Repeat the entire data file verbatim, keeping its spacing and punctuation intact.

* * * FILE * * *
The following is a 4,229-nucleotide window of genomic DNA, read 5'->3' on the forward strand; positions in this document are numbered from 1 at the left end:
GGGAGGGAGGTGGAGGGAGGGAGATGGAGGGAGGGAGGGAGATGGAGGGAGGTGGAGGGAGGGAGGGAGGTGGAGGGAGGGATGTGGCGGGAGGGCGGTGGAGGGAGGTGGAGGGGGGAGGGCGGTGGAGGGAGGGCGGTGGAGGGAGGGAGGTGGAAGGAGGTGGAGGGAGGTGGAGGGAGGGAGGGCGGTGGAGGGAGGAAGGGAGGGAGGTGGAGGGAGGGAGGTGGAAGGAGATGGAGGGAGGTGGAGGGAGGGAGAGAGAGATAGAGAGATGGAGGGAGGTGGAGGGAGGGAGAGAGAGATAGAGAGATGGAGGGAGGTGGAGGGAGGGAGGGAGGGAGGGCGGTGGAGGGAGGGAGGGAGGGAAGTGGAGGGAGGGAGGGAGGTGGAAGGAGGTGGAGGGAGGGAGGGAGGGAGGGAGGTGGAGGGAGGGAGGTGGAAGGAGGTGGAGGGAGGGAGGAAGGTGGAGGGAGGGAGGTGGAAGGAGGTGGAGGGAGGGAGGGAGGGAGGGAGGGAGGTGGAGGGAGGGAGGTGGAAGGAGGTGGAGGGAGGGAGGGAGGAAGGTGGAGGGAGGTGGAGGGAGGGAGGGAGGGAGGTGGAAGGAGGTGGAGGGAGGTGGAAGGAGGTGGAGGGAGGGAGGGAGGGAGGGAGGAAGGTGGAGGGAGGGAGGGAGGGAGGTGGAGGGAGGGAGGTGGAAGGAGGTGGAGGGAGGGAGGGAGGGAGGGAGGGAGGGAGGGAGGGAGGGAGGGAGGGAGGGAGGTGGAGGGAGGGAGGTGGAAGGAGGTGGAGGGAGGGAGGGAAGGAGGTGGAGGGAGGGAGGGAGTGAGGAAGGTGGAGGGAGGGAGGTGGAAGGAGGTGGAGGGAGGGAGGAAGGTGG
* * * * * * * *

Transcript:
The following is a 4,229-nucleotide window of genomic DNA, read 5'->3' on the forward strand; positions in this document are numbered from 1 at the left end:
GGGAGGGAGGTGGAGGGAGGGAGATGGAGGGAGGGAGGGAGATGGAGGGAGGTGGAGGGAGGGAGGGAGGTGGAGGGAGGGATGTGGCGGGAGGGCGGTGGAGGGAGGTGGAGGGGGGAGGGCGGTGGAGGGAGGGCGGTGGAGGGAGGGAGGTGGAAGGAGGTGGAGGGAGGTGGAGGGAGGGAGGGCGGTGGAGGGAGGAAGGGAGGGAGGTGGAGGGAGGGAGGTGGAAGGAGATGGAGGGAGGTGGAGGGAGGGAGAGAGAGATAGAGAGATGGAGGGAGGTGGAGGGAGGGAGAGAGAGATAGAGAGATGGAGGGAGGTGGAGGGAGGGAGGGAGGGAGGGCGGTGGAGGGAGGGAGGGAGGGAAGTGGAGGGAGGGAGGGAGGTGGAAGGAGGTGGAGGGAGGGAGGGAGGGAGGGAGGTGGAGGGAGGGAGGTGGAAGGAGGTGGAGGGAGGGAGGAAGGTGGAGGGAGGGAGGTGGAAGGAGGTGGAGGGAGGGAGGGAGGGAGGGAGGGAGGTGGAGGGAGGGAGGTGGAAGGAGGTGGAGGGAGGGAGGGAGGAAGGTGGAGGGAGGTGGAGGGAGGGAGGGAGGGAGGTGGAAGGAGGTGGAGGGAGGTGGAAGGAGGTGGAGGGAGGGAGGGAGGGAGGGAGGAAGGTGGAGGGAGGGAGGGAGGGAGGTGGAGGGAGGGAGGTGGAAGGAGGTGGAGGGAGGGAGGGAGGGAGGGAGGGAGGGAGGGAGGGAGGGAGGGAGGGAGGGAGGTGGAGGGAGGGAGGTGGAAGGAGGTGGAGGGAGGGAGGGAAGGAGGTGGAGGGAGGGAGGGAGTGAGGAAGGTGGAGGGAGGGAGGTGGAAGGAGGTGGAGGGAGGGAGGAAGGTGG